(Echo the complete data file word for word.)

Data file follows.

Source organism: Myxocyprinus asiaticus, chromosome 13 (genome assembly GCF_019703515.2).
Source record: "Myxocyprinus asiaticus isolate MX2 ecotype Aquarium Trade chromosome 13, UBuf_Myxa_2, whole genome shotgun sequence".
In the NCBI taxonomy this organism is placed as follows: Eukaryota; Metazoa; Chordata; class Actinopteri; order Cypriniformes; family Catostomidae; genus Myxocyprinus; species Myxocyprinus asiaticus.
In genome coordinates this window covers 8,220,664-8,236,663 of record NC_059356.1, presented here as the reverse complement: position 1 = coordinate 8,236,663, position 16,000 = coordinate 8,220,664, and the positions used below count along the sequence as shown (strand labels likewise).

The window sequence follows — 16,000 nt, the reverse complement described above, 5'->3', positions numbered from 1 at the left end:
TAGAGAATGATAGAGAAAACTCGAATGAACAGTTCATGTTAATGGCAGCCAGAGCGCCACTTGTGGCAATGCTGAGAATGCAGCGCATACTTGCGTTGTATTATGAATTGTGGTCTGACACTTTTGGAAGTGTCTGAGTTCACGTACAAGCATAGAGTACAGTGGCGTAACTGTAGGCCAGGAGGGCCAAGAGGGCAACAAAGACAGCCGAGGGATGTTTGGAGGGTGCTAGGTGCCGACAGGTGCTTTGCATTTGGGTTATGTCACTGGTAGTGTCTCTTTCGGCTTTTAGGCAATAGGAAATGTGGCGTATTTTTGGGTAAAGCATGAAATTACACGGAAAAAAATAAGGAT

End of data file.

Source organism: Myxocyprinus asiaticus, chromosome 13 (genome assembly GCF_019703515.2).
Source record: "Myxocyprinus asiaticus isolate MX2 ecotype Aquarium Trade chromosome 13, UBuf_Myxa_2, whole genome shotgun sequence".
In the NCBI taxonomy this organism is placed as follows: Eukaryota; Metazoa; Chordata; class Actinopteri; order Cypriniformes; family Catostomidae; genus Myxocyprinus; species Myxocyprinus asiaticus.
In genome coordinates this window covers 8,220,664-8,236,663 of record NC_059356.1, presented here as the reverse complement: position 1 = coordinate 8,236,663, position 16,000 = coordinate 8,220,664, and the positions used below count along the sequence as shown (strand labels likewise).

The window sequence follows — 16,000 nt, the reverse complement described above, 5'->3', positions numbered from 1 at the left end:
TAGAGAATGATAGAGAAAACTCGAATGAACAGTTCATGTTAATGGCAGCCAGAGCGCCACTTGTGGCAATGCTGAGAATGCAGCGCATACTTGCGTTGTATTATGAATTGTGGTCTGACACTTTTGGAAGTGTCTGAGTTCACGTACAAGCATAGAGTACAGTGGCGTAACTGTAGGCCAGGAGGGCCAAGAGGGCAACAAAGACAGCCGAGGGATGTTTGGAGGGTGCTAGGTGCCGACAGGTGCTTTGCATTTGGGTTATGTCACTGGTAGTGTCTCTTTCGGCTTTTAGGCAATAGGAAATGTGGCGTATTTTTGGGTAAAGCATGAAATTACACGGAAAAAAATAAGGAT